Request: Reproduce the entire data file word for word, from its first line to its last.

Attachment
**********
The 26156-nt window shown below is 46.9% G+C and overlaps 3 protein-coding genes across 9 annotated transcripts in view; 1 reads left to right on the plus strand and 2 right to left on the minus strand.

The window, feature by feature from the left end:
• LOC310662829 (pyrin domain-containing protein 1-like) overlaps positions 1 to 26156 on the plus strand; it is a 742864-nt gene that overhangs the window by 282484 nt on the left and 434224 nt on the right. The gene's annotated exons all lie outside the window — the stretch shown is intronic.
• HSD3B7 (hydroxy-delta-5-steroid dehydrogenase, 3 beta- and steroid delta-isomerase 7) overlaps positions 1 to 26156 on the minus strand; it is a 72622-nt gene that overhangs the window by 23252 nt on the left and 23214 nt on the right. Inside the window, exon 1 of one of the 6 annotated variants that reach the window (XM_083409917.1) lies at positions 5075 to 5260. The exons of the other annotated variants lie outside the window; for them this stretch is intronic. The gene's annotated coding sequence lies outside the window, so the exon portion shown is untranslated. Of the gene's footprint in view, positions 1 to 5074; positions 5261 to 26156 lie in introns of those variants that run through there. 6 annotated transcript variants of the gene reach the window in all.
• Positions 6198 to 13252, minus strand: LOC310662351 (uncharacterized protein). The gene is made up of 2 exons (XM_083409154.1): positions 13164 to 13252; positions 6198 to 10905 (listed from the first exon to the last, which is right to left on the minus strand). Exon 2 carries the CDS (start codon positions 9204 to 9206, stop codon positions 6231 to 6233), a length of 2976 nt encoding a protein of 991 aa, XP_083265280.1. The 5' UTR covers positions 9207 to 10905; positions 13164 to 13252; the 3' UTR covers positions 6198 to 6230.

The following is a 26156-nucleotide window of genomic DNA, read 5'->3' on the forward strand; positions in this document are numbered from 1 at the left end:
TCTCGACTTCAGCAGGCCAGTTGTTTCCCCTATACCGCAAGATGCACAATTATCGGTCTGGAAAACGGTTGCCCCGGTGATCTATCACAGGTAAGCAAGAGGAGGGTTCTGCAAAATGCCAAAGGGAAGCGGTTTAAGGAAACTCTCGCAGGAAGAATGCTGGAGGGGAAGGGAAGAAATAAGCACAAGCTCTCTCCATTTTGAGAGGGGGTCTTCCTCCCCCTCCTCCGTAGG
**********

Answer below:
The 26156-nt window shown below is 46.9% G+C and overlaps 3 protein-coding genes across 9 annotated transcripts in view; 1 reads left to right on the plus strand and 2 right to left on the minus strand.

The window, feature by feature from the left end:
• LOC310662829 (pyrin domain-containing protein 1-like) overlaps positions 1 to 26156 on the plus strand; it is a 742864-nt gene that overhangs the window by 282484 nt on the left and 434224 nt on the right. The gene's annotated exons all lie outside the window — the stretch shown is intronic.
• HSD3B7 (hydroxy-delta-5-steroid dehydrogenase, 3 beta- and steroid delta-isomerase 7) overlaps positions 1 to 26156 on the minus strand; it is a 72622-nt gene that overhangs the window by 23252 nt on the left and 23214 nt on the right. Inside the window, exon 1 of one of the 6 annotated variants that reach the window (XM_083409917.1) lies at positions 5075 to 5260. The exons of the other annotated variants lie outside the window; for them this stretch is intronic. The gene's annotated coding sequence lies outside the window, so the exon portion shown is untranslated. Of the gene's footprint in view, positions 1 to 5074; positions 5261 to 26156 lie in introns of those variants that run through there. 6 annotated transcript variants of the gene reach the window in all.
• Positions 6198 to 13252, minus strand: LOC310662351 (uncharacterized protein). The gene is made up of 2 exons (XM_083409154.1): positions 13164 to 13252; positions 6198 to 10905 (listed from the first exon to the last, which is right to left on the minus strand). Exon 2 carries the CDS (start codon positions 9204 to 9206, stop codon positions 6231 to 6233), a length of 2976 nt encoding a protein of 991 aa, XP_083265280.1. The 5' UTR covers positions 9207 to 10905; positions 13164 to 13252; the 3' UTR covers positions 6198 to 6230.

The following is a 26156-nucleotide window of genomic DNA, read 5'->3' on the forward strand; positions in this document are numbered from 1 at the left end:
TCTCGACTTCAGCAGGCCAGTTGTTTCCCCTATACCGCAAGATGCACAATTATCGGTCTGGAAAACGGTTGCCCCGGTGATCTATCACAGGTAAGCAAGAGGAGGGTTCTGCAAAATGCCAAAGGGAAGCGGTTTAAGGAAACTCTCGCAGGAAGAATGCTGGAGGGGAAGGGAAGAAATAAGCACAAGCTCTCTCCATTTTGAGAGGGGGTCTTCCTCCCCCTCCTCCGTAGG